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The kids who tried to jump Mike the Angel were bright enough in a lot of ways, but they made a bad mistake when they tangled with Mike the Angel. They’d done their preliminary work well enough. They had cased the job thoroughly, and they had built the equipment to take care of it. Their mistake was not in their planning; it was in not taking Mike the Angel into account. There is a section of New York’s Manhattan Island, down on the... more...

Since the publication of BRAIN TWISTER (Pyramid Book F-783), Mark (Laurence M. Janifer) Phillips (Randall Philip Garrett) has, or have, undergone several changes. In order to keep the reader posted on the latest developments regarding this author, or these authors, he, or they, has, or have, passed on the following details: GARRETT is still engaged. He and his charming fiancee plan to run out of excuses during the early Fall of 1994, but this... more...

In 1914, it was enemy aliens. In 1930, it was Wobblies. In 1957, it was fellow travelers. In 1971, it was insane telepaths. And, in 1973: "We don't know what the hell it is," said Andrew J. Burris, Director of the FBI. He threw his hands in the air and looked baffled and confused. Kenneth J. Malone tried to appear sympathetic. "What what is?" he asked. Burris frowned and drummed his fingers on his big desk. "Malone," he said, "make sense.... more...

Ambitious Brill slid smoothly into her berth in the Brooklyn Navy Yard after far too many weeks at sea, as far as her crew were concerned. After all the necessary preliminaries had been waded through, the majority of that happy crew went ashore to enjoy a well-earned and long-anticipated leave in the depths of the brick-and-glass canyons of Gomorrah-on-the-Hudson. The trip had been uneventful, in so far as nothing really dangerous or exciting... more...

There was a dizzy, sickening whirl of mental blackness—not true blackness, but a mind-enveloping darkness that was filled with the multi-colored little sparks of thoughts and memories that scattered through the darkness like tiny glowing mice, fleeing from something unknown, fleeing outwards and away toward a somewhere that was equally unknown; scurrying, moving, changing—each half recognizable as it passed, but leaving only a vague... more...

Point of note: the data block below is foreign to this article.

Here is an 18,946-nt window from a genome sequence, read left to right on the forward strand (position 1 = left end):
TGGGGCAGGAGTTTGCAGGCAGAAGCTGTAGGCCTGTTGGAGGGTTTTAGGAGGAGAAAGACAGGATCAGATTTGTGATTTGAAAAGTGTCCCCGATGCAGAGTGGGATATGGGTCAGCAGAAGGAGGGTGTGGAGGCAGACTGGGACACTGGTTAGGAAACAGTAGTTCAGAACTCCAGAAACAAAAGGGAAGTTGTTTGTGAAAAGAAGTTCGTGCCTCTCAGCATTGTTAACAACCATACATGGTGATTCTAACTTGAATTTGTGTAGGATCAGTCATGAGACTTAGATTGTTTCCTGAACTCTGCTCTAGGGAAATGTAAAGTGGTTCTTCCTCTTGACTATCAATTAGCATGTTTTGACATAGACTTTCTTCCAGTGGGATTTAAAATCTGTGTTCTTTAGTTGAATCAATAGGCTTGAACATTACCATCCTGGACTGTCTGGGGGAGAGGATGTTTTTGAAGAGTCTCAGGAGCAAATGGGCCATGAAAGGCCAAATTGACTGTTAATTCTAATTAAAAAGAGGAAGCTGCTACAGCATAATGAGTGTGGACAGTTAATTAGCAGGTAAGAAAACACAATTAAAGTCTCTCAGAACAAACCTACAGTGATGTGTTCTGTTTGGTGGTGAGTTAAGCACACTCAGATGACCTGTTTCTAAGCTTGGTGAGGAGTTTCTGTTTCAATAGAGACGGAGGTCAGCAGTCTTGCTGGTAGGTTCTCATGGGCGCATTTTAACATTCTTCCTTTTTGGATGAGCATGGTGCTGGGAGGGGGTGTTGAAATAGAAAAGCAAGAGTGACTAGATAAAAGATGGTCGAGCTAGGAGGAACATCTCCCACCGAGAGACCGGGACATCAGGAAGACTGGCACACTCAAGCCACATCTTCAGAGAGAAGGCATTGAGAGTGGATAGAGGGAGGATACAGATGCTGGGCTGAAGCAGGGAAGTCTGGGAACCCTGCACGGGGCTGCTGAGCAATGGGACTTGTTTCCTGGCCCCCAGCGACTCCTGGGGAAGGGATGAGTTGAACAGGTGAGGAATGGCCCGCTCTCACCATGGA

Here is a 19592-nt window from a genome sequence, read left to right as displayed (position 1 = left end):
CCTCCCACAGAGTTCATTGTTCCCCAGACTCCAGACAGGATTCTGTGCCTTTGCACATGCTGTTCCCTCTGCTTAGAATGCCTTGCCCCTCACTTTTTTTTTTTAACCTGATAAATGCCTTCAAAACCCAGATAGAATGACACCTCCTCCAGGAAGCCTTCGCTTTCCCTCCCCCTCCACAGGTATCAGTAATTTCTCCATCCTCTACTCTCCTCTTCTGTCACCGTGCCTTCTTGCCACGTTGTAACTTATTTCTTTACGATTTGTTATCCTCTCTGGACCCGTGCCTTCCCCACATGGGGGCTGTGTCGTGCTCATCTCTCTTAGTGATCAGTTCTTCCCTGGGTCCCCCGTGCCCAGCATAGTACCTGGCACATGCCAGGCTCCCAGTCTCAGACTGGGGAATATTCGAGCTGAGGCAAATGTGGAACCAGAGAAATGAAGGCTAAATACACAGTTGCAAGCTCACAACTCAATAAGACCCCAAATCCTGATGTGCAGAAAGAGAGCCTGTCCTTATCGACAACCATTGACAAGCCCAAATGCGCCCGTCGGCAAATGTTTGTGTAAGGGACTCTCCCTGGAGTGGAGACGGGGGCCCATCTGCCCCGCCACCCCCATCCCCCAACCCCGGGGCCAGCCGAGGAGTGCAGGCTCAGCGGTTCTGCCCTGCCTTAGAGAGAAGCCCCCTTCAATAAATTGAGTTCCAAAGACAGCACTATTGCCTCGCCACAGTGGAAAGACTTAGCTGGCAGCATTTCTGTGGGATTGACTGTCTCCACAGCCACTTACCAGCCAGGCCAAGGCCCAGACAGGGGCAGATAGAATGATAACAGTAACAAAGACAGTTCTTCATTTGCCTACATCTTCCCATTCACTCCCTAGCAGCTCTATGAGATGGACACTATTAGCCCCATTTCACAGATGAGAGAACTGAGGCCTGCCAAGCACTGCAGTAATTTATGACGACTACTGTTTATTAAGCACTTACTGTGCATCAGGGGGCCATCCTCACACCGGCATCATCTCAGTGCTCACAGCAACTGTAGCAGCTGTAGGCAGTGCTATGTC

Commander Benedict kept his eyes on the rear plate as he activated the intercom. "All right, cut the power. We ought to be safe enough here." As he released the intercom, Dr. Leicher, of the astronomical staff, stepped up to his side. "Perfectly safe," he nodded, "although even at this distance a star going nova ought to be quite a display." Benedict didn't shift his gaze from the plate. "Do you have your instruments set up?" "Not quite. But... more...

"Beep!" said the radio smugly. "Beep! Beep! Beep!" "There's one," said the man at the pickup controls of tugship 431. He checked the numbers on the various dials of his instruments. Then he carefully marked down in his log book the facts that the radio finder was radiating its beep on such-and-such a frequency and that that frequency and that rate-of-beep indicated that the asteroid had been found and set with anchor by a Captain Jules St.... more...

ord Barrick Sorban, Colonel, H.I.M.O.G., Ret., sipped gently at his drink and looked mildly at the sheaf of newsfacsimile that he'd just bought fresh from the reproducer in the lobby of the Royal Hotel. Sorban did not look like a man of action; he certainly did not look like a retired colonel of His Imperial Majesty's Own Guard. The most likely reason for this was that he was neither. Not that he was incapable of action on a physical level if it... more...

Tomorrow's technocracy will produce more and more things for better living. It will produce other things, also; among them, criminals too despicable to live on this earth. Too abominable to breathe our free air. The clipped British voice said, in David Houston's ear, I'm quite sure he's one. He's cashing a check for a thousand pounds. Keep him under surveillance. Houston didn't look up immediately. He simply stood there in the lobby of the big... more...

Alfred Pendray pushed himself along the corridor of the battleship Shane, holding the flashlight in one hand and using the other hand and his good leg to guide and propel himself by. The beam of the torch reflected queerly from the pastel green walls of the corridor, giving him the uneasy sensation that he was swimming underwater instead of moving through the blasted hulk of a battleship, a thousand light-years from home. He came to the turn in... more...